7.
J Vis ; 19(4): 8, 2019 04 01.
Artigo em Inglês | MEDLINE | ID: mdl-30943530

RESUMO

We present a computational-observer model of the human spatial contrast-sensitivity function based on the Image Systems Engineering Toolbox for Biology (ISETBio) simulation framework. We demonstrate that ISETBio-derived contrast-sensitivity functions agree well with ones derived using traditional ideal-observer approaches, when the mosaic, optics, and inference engine are matched. Further simulations extend earlier work by considering more realistic cone mosaics, more recent measurements of human physiological optics, and the effect of varying the inference engine used to link visual representations to psychophysical performance. Relative to earlier calculations, our simulations show that the spatial structure of realistic cone mosaics reduces the upper bounds on performance at low spatial frequencies, whereas realistic optics derived from modern wave-front measurements lead to increased upper bounds at high spatial frequencies. Finally, we demonstrate that the type of inference engine used has a substantial effect on the absolute level of predicted performance. Indeed, the performance gap between an ideal observer with exact knowledge of the relevant signals and human observers is greatly reduced when the inference engine has to learn aspects of the visual task. ISETBio-derived estimates of stimulus representations at various stages along the visual pathway provide a powerful tool for computing the limits of human performance.


Assuntos
Simulação por Computador , Sensibilidades de Contraste/fisiologia , Células Fotorreceptoras Retinianas Cones/citologia , Humanos , Psicofísica , Células Fotorreceptoras Retinianas Cones/fisiologia , Vias Visuais/fisiologia
8.
J Neural Eng ; 16(2): 025003, 2019 04.
Artigo em Inglês | MEDLINE | ID: mdl-30523985

RESUMO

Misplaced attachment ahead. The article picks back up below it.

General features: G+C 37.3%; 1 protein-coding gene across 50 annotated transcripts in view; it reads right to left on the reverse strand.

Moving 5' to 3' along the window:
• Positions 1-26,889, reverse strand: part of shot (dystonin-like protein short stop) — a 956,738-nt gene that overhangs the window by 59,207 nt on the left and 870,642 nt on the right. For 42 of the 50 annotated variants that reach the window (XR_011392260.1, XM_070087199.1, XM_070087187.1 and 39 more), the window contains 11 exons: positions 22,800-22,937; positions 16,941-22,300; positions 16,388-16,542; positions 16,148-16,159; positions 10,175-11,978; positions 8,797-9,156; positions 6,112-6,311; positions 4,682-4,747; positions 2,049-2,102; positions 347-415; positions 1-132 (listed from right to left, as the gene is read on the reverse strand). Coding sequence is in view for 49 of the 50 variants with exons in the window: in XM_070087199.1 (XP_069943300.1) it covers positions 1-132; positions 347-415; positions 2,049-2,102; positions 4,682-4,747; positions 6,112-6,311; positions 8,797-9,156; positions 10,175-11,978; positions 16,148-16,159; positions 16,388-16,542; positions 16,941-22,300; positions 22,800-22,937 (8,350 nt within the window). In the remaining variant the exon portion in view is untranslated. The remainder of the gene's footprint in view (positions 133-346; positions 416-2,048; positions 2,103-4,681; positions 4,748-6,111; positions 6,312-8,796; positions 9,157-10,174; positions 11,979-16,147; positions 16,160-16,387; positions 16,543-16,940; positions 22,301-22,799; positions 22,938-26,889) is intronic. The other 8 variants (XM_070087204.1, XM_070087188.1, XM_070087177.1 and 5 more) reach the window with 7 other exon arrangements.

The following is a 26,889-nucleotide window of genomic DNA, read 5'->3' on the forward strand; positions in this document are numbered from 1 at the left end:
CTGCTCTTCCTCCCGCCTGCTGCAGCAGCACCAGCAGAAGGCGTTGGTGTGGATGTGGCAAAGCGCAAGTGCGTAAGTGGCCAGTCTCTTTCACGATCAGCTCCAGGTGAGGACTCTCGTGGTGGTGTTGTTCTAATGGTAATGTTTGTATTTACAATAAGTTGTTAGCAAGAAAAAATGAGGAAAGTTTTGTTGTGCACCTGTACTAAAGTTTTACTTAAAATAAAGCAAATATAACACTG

OBJECTIVE: The nature of artificial vision with a retinal prosthesis, and the degree to which the brain can adapt to the unnatural input from such a device, are poorly understood. Therefore, the development of current and future devices may be aided by theory and simulations that help to infer and understand what prosthesis patients see. APPROACH: A biologically-informed, extensible computational framework is presented here to predict visual perception and the potential effect of learning with a subretinal prosthesis. The framework relies on optimal linear reconstruction of the stimulus from retinal responses to infer the visual information available to the patient. A simulation of the physiological optics of the eye and light responses of the major retinal neurons was used to calculate the optimal linear transformation for reconstructing natural images from retinal activity. The result was then used to reconstruct the visual stimulus during the artificial activation expected from a subretinal prosthesis in a degenerated retina, as a proxy for inferred visual perception. MAIN RESULTS: Several simple observations reveal the potential utility of such a simulation framework. The inferred perception obtained with prosthesis activation was substantially degraded compared to the inferred perception obtained with normal retinal responses, as expected given the limited resolution and lack of cell type specificity of the prosthesis. Consistent with clinical findings and the importance of cell type specificity, reconstruction using only ON cells, and not OFF cells, was substantially more accurate. Finally, when reconstruction was re-optimized for prosthesis stimulation, simulating the greatest potential for learning by the patient, the accuracy of inferred perception was much closer to that of healthy vision. SIGNIFICANCE: The reconstruction approach thus provides a more complete method for exploring the potential for treating blindness with retinal prostheses than has been available previously. It may also be useful for interpreting patient data in clinical trials, and for improving prosthesis design.